Nine years ago I moved from Devon in England to Umbria in Italy together with my three cats. My vet advised against the move and told me cats were more attached to the area where they lived than to the person looking after them. I found that impossible to believe and as I knew I could certainly not live without them I decided to put them in a large cage at the back of the lorry bringing my stuff, all three with their own passport. The journey was difficult and I felt extremely guilty seeing how much they hated it. During the first part they were numbed by a type of valium the vet had given me. They had access to water, food and a litter tray but were obviously extremely traumatized. I slept in the back next to them as I did not want to leave them alone during the night and they were clearly begging me to release them from the prison. However, once arrived at our destination, they quickly recovered and slept well and long in a comfortable bed with me!
It did not take them many days to settle in and despite the advise not to let them out to begin with, they were popping in and out of the house normally within days. None of them wondered off but stayed close to the house and seemed to enjoy their new surroundings. One of them, Stina, shortly after became ill and according to the vet she had contracted a u
rine infection which he thought had been brought on by the stress of the journey. All in all they all have had a few very happy years here despite obviously missing hunting rabbits which was their favourite pastime in England. Lizards aren’t quite the same thing and do certainly not provide anywhere near such a good meal.
The oldest of the three cats, Greta Garbo, went on to live for 19 years when her kidneys gave in. Stina lived till the age of 17 when she contracted cancer and her sister Alicia is still with me, now an old lady of 18. She is in good health apart from an infected tooth which we keep under control with regular antibiotics shots as she is far too old for an operation.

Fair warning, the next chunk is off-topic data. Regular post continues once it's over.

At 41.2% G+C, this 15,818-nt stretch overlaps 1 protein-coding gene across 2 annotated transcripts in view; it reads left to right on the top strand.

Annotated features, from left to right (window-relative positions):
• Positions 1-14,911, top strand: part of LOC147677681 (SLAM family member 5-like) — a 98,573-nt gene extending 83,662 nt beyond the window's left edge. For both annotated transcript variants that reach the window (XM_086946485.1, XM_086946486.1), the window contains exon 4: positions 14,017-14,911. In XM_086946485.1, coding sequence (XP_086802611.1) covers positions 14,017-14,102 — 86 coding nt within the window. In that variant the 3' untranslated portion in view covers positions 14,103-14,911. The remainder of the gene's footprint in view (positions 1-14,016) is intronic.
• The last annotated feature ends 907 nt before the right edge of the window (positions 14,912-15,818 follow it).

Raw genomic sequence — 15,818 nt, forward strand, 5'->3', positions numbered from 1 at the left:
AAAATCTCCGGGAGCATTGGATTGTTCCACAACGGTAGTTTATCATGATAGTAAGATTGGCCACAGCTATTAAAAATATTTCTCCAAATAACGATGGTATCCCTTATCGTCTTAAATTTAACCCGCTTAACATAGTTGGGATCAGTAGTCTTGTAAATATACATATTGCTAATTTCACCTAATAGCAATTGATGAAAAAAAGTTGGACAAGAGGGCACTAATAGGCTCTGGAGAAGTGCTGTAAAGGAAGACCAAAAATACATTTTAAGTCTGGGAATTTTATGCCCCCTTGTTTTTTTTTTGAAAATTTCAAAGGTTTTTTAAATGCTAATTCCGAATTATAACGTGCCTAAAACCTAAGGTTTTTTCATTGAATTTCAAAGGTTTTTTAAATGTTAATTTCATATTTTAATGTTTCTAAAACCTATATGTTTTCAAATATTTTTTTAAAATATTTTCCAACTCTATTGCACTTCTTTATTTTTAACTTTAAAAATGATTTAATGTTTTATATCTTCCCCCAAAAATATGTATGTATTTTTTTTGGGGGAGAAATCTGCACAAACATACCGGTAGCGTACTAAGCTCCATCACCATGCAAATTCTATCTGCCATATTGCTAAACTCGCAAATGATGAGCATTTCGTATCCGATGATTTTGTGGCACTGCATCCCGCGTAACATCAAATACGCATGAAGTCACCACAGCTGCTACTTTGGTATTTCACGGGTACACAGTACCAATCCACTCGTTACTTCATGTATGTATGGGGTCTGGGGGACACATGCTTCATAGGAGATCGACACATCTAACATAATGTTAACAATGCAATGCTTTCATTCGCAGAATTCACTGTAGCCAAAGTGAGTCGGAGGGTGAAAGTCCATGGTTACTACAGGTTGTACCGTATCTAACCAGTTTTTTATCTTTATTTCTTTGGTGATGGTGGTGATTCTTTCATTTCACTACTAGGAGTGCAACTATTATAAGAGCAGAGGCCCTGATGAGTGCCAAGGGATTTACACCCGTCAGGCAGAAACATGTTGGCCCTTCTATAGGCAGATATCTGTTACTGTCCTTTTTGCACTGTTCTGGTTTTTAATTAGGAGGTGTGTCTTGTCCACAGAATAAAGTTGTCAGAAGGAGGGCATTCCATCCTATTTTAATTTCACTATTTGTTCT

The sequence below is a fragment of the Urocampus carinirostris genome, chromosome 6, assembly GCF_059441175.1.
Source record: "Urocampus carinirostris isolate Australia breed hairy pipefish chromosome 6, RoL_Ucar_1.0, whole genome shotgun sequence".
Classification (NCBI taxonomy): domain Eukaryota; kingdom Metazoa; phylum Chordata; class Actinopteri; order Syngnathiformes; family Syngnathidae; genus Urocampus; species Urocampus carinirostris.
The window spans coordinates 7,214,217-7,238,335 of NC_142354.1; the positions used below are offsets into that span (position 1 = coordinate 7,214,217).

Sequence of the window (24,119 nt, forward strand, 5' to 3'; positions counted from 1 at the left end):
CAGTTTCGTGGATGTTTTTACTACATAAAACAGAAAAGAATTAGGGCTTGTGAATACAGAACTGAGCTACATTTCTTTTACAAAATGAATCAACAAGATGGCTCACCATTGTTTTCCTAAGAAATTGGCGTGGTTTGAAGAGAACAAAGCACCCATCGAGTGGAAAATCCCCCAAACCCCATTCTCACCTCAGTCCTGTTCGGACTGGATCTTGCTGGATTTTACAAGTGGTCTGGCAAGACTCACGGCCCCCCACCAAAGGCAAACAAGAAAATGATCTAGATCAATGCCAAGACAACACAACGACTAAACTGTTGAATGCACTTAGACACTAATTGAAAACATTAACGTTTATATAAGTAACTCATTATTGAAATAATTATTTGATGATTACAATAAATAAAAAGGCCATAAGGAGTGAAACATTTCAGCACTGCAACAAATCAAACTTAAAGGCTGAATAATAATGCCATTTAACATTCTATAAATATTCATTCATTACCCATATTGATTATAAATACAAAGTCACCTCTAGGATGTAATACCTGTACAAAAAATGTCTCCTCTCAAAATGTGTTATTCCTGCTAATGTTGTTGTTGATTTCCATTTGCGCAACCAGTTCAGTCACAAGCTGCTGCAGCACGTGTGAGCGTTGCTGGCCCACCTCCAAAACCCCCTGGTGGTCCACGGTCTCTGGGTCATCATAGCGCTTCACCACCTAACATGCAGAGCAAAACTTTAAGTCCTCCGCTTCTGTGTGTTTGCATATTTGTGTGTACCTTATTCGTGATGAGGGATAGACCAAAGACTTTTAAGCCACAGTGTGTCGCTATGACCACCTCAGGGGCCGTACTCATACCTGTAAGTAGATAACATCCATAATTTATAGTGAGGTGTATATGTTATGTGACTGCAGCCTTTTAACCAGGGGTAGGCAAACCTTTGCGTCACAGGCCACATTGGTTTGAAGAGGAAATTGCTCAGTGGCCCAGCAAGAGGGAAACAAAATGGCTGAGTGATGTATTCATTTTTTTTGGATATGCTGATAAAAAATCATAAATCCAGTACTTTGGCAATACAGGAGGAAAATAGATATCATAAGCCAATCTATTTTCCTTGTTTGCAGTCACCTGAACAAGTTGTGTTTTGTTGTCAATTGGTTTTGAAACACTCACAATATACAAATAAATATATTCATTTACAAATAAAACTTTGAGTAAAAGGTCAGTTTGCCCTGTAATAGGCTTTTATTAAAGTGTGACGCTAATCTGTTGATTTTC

When Stina became ill a stray cat arrived at my door, undernourished and rather frightened. After a few months of feeding and approaching her slowly, she has now become completely settled and is a wonderful and very attractive cat, called Tosca. In the meanwhile there have been two brief intervals with other cats that arrived and then disappeared. Wasta and Mezzanotte. It is always hard when an animal disappears without trace as you do not know what happened to them. You imagine the worst whilst they may well be sitting on some old lady’s lap purring away. You just want to know one way or the other.
Finally a cat that goes with my hair! XOXO!
This article was written by Ella Falgren for our blog.
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I am so glad that you shared your story with your cats here on the site. You would think that cats have difficulty to leave their places, at least people say so, but you have shown that it is not the case. I guess it is more the relationship with the person than the place. If the relationship is good they would follow them everywhere. This is your case, for sure!
Great story, I was not as lucky when we moved into a new house. At the time I had 12 cats that came to our new house with us. Most of them did do very well but 3 of them stressed so badly that they became ill. I rushes them to the vet when they started becoming lethargic. They had developed a respiratory infection due to the stress. Two of them recovered but sadly I lost one. Just like us humans every cat reacts differently to situations.
Cathy, I am so sorry for the three of your cats which became ill and even died when you moved into another house. I know, some cats are very sensitive to changes and decide NOT to go on with them. I had experience with that, too, though not in connection with moving, but with new members entering into the pet family. I will write about that sad story very soon. I hope you can enjoy all your other lovely kitties!